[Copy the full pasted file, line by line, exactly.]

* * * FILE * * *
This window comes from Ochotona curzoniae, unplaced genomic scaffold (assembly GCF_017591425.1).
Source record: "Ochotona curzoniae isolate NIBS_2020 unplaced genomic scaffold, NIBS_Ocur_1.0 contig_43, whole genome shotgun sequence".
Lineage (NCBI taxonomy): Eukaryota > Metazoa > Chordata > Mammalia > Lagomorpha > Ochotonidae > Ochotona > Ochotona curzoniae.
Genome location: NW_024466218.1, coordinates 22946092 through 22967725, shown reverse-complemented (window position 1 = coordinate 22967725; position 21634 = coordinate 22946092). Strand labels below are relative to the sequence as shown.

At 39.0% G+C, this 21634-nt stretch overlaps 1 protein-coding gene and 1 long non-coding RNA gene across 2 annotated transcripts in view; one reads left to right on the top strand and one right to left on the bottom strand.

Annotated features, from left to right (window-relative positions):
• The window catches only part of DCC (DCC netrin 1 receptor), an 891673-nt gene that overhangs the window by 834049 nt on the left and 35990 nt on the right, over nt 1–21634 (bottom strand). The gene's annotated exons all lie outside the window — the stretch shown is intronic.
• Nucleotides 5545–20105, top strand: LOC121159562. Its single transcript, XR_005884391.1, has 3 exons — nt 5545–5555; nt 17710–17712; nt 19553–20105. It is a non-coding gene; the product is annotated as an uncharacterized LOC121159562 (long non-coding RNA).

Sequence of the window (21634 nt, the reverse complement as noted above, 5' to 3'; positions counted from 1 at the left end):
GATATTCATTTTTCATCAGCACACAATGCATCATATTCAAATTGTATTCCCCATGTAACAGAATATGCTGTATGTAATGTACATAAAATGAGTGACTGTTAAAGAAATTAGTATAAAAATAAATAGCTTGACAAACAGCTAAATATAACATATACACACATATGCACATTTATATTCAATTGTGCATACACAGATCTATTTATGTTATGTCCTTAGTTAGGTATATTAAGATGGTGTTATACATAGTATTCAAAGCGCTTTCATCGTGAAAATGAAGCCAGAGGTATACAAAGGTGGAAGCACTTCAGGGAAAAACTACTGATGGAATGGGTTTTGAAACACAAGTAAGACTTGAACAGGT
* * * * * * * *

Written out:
This window comes from Ochotona curzoniae, unplaced genomic scaffold (assembly GCF_017591425.1).
Source record: "Ochotona curzoniae isolate NIBS_2020 unplaced genomic scaffold, NIBS_Ocur_1.0 contig_43, whole genome shotgun sequence".
Lineage (NCBI taxonomy): Eukaryota > Metazoa > Chordata > Mammalia > Lagomorpha > Ochotonidae > Ochotona > Ochotona curzoniae.
Genome location: NW_024466218.1, coordinates 22946092 through 22967725, shown reverse-complemented (window position 1 = coordinate 22967725; position 21634 = coordinate 22946092). Strand labels below are relative to the sequence as shown.

At 39.0% G+C, this 21634-nt stretch overlaps 1 protein-coding gene and 1 long non-coding RNA gene across 2 annotated transcripts in view; one reads left to right on the top strand and one right to left on the bottom strand.

Annotated features, from left to right (window-relative positions):
• The window catches only part of DCC (DCC netrin 1 receptor), an 891673-nt gene that overhangs the window by 834049 nt on the left and 35990 nt on the right, over nt 1–21634 (bottom strand). The gene's annotated exons all lie outside the window — the stretch shown is intronic.
• Nucleotides 5545–20105, top strand: LOC121159562. Its single transcript, XR_005884391.1, has 3 exons — nt 5545–5555; nt 17710–17712; nt 19553–20105. It is a non-coding gene; the product is annotated as an uncharacterized LOC121159562 (long non-coding RNA).

Sequence of the window (21634 nt, the reverse complement as noted above, 5' to 3'; positions counted from 1 at the left end):
GATATTCATTTTTCATCAGCACACAATGCATCATATTCAAATTGTATTCCCCATGTAACAGAATATGCTGTATGTAATGTACATAAAATGAGTGACTGTTAAAGAAATTAGTATAAAAATAAATAGCTTGACAAACAGCTAAATATAACATATACACACATATGCACATTTATATTCAATTGTGCATACACAGATCTATTTATGTTATGTCCTTAGTTAGGTATATTAAGATGGTGTTATACATAGTATTCAAAGCGCTTTCATCGTGAAAATGAAGCCAGAGGTATACAAAGGTGGAAGCACTTCAGGGAAAAACTACTGATGGAATGGGTTTTGAAACACAAGTAAGACTTGAACAGGT